In August 2021, the Plant Conservation Alliance (PCA) Federal Committee finished their progress report on the first five years of the National Seed Strategy. Although the 460 projects captured in the progress report are only a sampling of projects implementing the National Seed Strategy nationwide, the progress made since 2015 is truly inspirational.
The report contains examples that demonstrate work being done to accomplish every step in the seed development process
Find out how 11+ federal agencies are helping to meet the goals of the National Seed Strategy
Science to help mitigate the effects of climate change
Native plants are an important element of climate impacts recovery. The report contains 100+ scientific articles.
Working on fire, drought, or invasive species?
Recovery from fire, drought, and invasion includes the use of native plant materials.
To restore and enhance healthy plant communities and sustainable ecosystems across America’s lands and waterways in the face of fires, floods, and other impacts from climate change, Federal agencies, Tribes, and non-federal partners are building the supply of native seeds for restoration and rehabilitation for the benefit of Americans and the plant and animal species that depend on them. Native plants are nature-based solutions and the true green infrastructure that support water, wildlife, and our quality of life. Native plants are key to a restoration economy that engages our next generation of farmers, conservation professionals, scientists and land managers. Like timber, native plants and our Nation’s native seed resources are critical natural resources to be recognized, valued, protected, and managed.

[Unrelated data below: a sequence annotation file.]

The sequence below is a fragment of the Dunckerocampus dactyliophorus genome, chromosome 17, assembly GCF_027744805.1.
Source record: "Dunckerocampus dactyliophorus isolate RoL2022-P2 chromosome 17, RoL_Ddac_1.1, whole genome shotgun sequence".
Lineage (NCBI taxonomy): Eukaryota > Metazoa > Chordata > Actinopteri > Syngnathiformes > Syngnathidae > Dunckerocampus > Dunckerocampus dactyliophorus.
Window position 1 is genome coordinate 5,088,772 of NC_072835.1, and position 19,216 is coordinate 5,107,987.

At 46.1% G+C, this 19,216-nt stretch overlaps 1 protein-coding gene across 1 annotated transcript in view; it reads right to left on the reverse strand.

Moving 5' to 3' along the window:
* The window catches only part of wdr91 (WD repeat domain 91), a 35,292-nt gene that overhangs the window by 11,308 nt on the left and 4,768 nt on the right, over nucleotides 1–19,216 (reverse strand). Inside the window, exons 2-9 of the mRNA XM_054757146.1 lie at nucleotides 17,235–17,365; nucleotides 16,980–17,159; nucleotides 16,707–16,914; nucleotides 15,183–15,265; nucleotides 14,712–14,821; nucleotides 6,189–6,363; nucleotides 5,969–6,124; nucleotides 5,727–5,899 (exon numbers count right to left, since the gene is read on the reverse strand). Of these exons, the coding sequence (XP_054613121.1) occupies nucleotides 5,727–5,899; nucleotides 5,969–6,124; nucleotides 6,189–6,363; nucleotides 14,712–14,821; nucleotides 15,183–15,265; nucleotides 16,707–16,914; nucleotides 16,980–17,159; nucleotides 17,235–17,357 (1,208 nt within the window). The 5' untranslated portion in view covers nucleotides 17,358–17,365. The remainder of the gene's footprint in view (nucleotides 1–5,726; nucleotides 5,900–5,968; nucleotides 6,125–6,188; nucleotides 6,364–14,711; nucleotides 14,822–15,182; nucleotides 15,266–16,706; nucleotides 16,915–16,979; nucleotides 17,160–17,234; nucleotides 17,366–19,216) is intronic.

National Seed Strategy for Rehabilitation and Restoration (National Seed Strategy) was created in 2015 to foster interagency collaboration to guide development, availability, and use of seed needed for timely and effective restoration. Reporting progress on the the National Seed Strategy is important to demonstrate effective inter-agency collaboration and achievements; highlight joint problem-solving for natural resource challenges; and highlight effective land management tools to sustain native ecosystems, improve wildlife habitat, promote recovery from natural hazards and other disturbances, and sustain multiple types of land use.
Here are the goals of the report:
Summarize the state of the native seed for restoration and plant materials development
Show the progress made on a national strategy across various agencies
Highlight areas where more work is needed
As America builds back better, the National Seed Strategy is needed now more than ever. The progress made implementing the National Seed Strategy is helping to meet an increasing demand for seed to restore plant communities altered by natural or human-caused events on both public and private lands. In the past 5 years of implementing the National Seed Strategy, the scientific knowledge gained has worked to reduce erosion, reduce the spread of non-native invasive plants and promoted productivity and biodiversity of plant and animal communities. Through increased coordination and communication between the private and public sector, the pace and scale of restoration will be accelerated.
Read the Progress Report here.